Who will get your super money when you die? This is an important question because for many Australians, their self-managed super fund (SMSF) is a big asset – maybe one of the biggest.
It is also somewhat complicated because SMSF distributions are not governed by a will. Instead, those directions are usually executed under a binding death benefit nomination (BDBN). Just to make things complicated, many BDBNs are designed to lapse after a few years and must be renewed regularly if they are to remain valid.
What happens if the BDBN is forgotten and lapses? What happens if it is not forgotten, but the member has become disabled and cannot renew it? A recent decision of the Supreme Court of Queensland offers a possible solution in the latter situation, but this, too, requires some proactive legal and financial management.
More than anything, however, this is a fresh reminder to have your entire estate plan — including SMSF nomination, power of attorney, will, medical directive and life insurance provisions — reviewed to make sure that all the parts work together and that they reflect your current wishes.
Why Isn’t my Will Enough?
The superannuation contributions many Australians make throughout their working lifetimes are made to funds set up and governed by trust deeds and the Superannuation Industry (Supervision) Act 1993 (SIS Act).
These trust deeds name those who contribute funds as beneficiaries of the trust and set out the conditions (such as the attainment of a certain age) under which they can receive a benefit. Under this legal construct, members do not directly own the funds held by the SMSF. Instead, they have interests and rights described in the deed. This has important tax planning implications.
That, in short, is why superannuation savings exist outside your estate and do not pass under the terms of your will.
What is a Binding Death Benefit Nomination?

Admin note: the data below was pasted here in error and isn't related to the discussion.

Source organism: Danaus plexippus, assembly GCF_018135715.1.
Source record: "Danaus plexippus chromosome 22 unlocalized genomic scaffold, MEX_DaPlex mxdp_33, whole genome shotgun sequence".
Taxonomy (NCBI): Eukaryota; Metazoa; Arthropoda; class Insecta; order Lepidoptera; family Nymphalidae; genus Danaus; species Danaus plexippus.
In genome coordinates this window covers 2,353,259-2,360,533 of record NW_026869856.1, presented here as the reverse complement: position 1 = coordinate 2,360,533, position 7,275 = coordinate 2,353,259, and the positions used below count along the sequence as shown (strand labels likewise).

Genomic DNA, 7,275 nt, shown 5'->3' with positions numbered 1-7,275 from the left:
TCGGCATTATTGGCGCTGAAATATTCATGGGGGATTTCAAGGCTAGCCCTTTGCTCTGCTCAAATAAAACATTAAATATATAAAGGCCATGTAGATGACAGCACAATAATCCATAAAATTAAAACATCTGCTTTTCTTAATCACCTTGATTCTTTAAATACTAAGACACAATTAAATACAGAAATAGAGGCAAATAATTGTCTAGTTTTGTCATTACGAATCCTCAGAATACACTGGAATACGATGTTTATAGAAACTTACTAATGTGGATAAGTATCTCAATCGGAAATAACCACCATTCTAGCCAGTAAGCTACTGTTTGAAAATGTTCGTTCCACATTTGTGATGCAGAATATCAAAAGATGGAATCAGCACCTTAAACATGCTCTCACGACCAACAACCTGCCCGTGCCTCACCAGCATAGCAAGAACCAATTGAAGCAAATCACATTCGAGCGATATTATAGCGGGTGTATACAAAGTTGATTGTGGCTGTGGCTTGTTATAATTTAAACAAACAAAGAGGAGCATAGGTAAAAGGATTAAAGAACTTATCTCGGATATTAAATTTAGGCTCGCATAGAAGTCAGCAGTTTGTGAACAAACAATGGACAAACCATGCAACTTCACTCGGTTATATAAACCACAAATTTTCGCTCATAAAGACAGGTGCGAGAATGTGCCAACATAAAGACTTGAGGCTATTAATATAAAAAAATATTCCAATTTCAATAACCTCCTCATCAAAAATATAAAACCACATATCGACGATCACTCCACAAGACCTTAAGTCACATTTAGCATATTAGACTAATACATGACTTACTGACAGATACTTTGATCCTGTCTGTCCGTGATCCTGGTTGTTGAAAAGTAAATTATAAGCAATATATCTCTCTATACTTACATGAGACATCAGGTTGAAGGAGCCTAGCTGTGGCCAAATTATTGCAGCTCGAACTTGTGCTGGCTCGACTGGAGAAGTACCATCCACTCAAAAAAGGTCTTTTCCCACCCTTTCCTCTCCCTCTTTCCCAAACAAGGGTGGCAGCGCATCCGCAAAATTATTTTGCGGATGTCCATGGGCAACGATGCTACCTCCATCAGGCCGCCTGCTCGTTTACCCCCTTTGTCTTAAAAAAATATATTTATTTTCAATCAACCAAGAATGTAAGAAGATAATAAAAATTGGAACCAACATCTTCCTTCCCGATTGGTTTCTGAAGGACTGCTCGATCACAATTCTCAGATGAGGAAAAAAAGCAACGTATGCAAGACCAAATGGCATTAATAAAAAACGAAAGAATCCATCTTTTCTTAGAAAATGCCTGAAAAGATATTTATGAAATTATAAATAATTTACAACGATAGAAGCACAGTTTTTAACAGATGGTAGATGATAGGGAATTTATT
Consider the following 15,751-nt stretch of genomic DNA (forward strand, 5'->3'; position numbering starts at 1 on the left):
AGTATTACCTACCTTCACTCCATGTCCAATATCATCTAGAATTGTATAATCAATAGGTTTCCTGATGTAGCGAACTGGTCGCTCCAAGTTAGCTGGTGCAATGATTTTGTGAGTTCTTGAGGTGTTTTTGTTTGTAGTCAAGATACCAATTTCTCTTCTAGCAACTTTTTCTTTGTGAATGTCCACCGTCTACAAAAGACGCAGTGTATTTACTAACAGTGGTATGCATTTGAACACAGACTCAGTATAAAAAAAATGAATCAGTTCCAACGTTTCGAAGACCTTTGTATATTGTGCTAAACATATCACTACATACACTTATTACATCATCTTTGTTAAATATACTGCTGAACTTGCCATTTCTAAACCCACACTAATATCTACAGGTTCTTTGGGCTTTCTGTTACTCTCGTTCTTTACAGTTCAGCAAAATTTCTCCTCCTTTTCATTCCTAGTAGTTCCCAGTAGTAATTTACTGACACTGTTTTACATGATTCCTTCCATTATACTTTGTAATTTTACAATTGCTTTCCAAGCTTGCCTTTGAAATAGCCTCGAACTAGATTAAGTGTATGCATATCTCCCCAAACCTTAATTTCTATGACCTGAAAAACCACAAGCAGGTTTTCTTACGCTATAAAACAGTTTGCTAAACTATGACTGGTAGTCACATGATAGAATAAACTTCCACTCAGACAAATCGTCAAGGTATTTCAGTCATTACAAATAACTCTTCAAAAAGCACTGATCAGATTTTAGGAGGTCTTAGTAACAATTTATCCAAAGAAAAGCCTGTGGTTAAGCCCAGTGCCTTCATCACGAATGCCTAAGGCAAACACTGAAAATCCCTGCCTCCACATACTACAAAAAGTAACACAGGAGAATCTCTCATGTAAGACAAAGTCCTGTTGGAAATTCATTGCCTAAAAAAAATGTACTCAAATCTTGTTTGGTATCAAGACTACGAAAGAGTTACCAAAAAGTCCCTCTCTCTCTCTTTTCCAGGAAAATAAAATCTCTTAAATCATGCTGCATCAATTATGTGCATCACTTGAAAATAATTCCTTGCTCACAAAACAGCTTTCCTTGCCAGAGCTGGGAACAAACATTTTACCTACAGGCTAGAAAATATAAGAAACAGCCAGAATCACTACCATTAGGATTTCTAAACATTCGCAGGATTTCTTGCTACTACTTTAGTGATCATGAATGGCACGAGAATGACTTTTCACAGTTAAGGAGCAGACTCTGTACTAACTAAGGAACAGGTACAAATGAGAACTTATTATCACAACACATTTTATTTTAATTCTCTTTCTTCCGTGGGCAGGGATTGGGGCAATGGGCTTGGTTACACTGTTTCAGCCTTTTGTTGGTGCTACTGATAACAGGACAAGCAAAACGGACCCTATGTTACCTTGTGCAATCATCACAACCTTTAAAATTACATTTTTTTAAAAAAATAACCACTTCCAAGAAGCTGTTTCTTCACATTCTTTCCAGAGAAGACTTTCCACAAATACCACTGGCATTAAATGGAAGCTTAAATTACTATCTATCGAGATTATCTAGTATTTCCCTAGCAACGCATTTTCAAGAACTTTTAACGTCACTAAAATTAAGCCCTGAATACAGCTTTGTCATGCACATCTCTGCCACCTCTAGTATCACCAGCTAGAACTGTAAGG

A BDBN is a written direction to the trustee of a super fund setting out who should receive your benefit in the event of your death. A valid BDBN remains in effect for only 3 years from the date it is first signed, last amended or confirmed.
If you wish to change or revoke an existing BDBN, you must notify the Trustee in writing, usually by completing the appropriate form. If you wish to continue a BDBN you must advise the Trustee in writing prior to the expiry date. The point many people miss is that, unlike a will, a BDBN requires continuing maintenance to remain valid.
What Happens if a BDBN Lapses?
If there is no BDBN or if a BDBN expires and is not renewed, the trustee generally has the discretion to distribute the money as he or she sees fit. Many will choose to distribute it to the deceased’s estate. This may or may not have the consequences you intend.
Perhaps more troubling, what happens if your BDBN is about to expire while you are alive, but incapacitated? Can some else renew it so that it does not lapse? Can someone else change it?
In August 2018, the Supreme Court of Queensland confronted a situation in which:
- an individual made a lapsing BDBN in 2013 nominating his wife, son and sister as beneficiaries; but lost capacity shortly thereafter;
- under an existing Enduring Power of Attorney, his wife and sister were appointed his attorneys for personal and financial matters;
- in 2016, before the 2013 nomination expired, they filed an extension and then also executed a new BDBN to remedy a defect in the 2013 BDBN which they feared would invalidate the entire document.
Among several other issues, the Court held that a representative under an Enduring Power of Attorney can execute a BDBN on behalf of the principal member. This is significant for those who wish to plan for the possibility of a disability and those who step into their financial shoes in that event.
In practical terms, it is wise to explicitly spell out the powers that representatives under power of attorney are intended to have. It may be important to limit the nominations to those last made by the member of the SMSF to prevent any implication of misappropriation.